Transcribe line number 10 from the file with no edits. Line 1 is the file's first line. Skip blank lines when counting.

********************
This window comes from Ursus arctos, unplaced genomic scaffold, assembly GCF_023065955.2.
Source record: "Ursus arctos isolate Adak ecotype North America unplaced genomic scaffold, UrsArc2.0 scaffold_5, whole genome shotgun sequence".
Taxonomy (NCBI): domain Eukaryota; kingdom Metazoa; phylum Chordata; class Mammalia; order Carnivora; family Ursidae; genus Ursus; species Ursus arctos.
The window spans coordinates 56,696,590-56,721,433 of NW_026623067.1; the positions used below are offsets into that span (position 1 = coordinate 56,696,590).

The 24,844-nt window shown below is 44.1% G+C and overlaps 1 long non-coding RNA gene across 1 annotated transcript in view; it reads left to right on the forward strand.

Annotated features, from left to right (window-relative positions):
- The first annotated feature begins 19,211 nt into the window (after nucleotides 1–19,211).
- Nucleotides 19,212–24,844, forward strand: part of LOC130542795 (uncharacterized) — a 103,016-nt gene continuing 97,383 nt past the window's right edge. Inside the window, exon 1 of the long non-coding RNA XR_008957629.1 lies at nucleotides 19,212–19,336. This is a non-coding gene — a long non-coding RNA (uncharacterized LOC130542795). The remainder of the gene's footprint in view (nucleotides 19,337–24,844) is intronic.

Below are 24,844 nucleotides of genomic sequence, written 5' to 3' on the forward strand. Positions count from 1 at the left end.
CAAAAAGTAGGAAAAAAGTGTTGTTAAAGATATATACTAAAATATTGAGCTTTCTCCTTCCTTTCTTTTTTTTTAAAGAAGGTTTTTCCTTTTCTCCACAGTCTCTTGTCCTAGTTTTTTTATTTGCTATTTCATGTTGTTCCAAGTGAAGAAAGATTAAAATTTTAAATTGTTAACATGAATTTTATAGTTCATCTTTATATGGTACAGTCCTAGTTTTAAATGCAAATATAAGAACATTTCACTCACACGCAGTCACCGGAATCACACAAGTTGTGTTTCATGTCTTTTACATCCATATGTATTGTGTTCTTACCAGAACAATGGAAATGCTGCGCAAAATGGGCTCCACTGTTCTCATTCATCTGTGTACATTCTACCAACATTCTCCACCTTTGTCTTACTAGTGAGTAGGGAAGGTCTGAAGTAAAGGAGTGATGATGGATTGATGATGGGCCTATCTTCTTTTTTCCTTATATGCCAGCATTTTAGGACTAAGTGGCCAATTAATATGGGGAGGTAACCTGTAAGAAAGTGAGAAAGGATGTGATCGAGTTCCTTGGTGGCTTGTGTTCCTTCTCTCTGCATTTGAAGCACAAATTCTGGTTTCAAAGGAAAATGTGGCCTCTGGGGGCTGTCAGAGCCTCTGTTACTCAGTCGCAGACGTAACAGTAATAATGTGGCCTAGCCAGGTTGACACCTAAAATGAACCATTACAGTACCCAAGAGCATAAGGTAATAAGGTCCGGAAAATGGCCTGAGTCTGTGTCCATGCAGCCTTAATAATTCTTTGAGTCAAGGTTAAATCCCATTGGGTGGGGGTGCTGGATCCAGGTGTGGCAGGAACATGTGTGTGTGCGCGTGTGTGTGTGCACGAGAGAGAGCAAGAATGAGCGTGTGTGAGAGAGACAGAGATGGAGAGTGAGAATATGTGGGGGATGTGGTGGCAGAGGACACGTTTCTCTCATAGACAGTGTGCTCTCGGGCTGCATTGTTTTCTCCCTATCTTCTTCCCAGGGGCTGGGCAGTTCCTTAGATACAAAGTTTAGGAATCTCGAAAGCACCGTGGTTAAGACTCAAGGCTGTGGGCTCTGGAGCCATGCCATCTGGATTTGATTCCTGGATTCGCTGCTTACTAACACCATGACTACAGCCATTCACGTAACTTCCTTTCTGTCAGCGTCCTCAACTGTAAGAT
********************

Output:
CAAAAAGTAGGAAAAAAGTGTTGTTAAAGATATATACTAAAATATTGAGCTTTCTCCTTCCTTTCTTTTTTTTTAAAGAAGGTTTTTCCTTTTCTCCACAGTCTCTTGTCCTAGTTTTTTTATTTGCTATTTCATGTTGTTCCAAGTGAAGAAAGATTAAAATTTTAAATTGTTAACATGAATTTTATAGTTCATCTTTATATGGTACAGTCCTAGTTTTAAATGCAAATATAAGAACATTTCACTCACACGCAGTCACCGGAATCACACAAGTTGTGTTTCATGTCTTTTACATCCATATGTATTGTGTTCTTACCAGAACAATGGAAATGCTGCGCAAAATGGGCTCCACTGTTCTCATTCATCTGTGTACATTCTACCAACATTCTCCACCTTTGTCTTACTAGTGAGTAGGGAAGGTCTGAAGTAAAGGAGTGATGATGGATTGATGATGGGCCTATCTTCTTTTTTCCTTATATGCCAGCATTTTAGGACTAAGTGGCCAATTAATATGGGGAGGTAACCTGTAAGAAAGTGAGAAAGGATGTGATCGAGTTCCTTGGTGGCTTGTGTTCCTTCTCTCTGCATTTGAAGCACAAATTCTGGTTTCAAAGGAAAATGTGGCCTCTGGGGGCTGTCAGAGCCTCTGTTACTCAGTCGCAGACGTAACAGTAATAATGTGGCCTAGCCAGGTTGACACCTAAAATGAACCATTACAGTACCCAAGAGCATAAGGTAATAAGGTCCGGAAAATGGCCTGAGTCTGTGTCCATGCAGCCTTAATAATTCTTTGAGTCAAGGTTAAATCCCATTGGGTGGGGGTGCTGGATCCAGGTGTGGCAGGAACATGTGTGTGTGCGCGTGTGTGTGTGCACGAGAGAGAGCAAGAATGAGCGTGTGTGAGAGAGACAGAGATGGAGAGTGAGAATATGTGGGGGATGTGGTGGCAGAGGACACGTTTCTCTCATAGACAGTGTGCTCTCGGGCTGCATTGTTTTCTCCCTATCTTCTTCCCAGGGGCTGGGCAGTTCCTTAGATACAAAGTTTAGGAATCTCGAAAGCACCGTGGTTAAGACTCAAGGCTGTGGGCTCTGGAGCCATGCCATCTGGATTTGATTCCTGGATTCGCTGCTTACTAACACCATGACTACAGCCATTCACGTAACTTCCTTTCTGTCAGCGTCCTCAACTGTAAGAT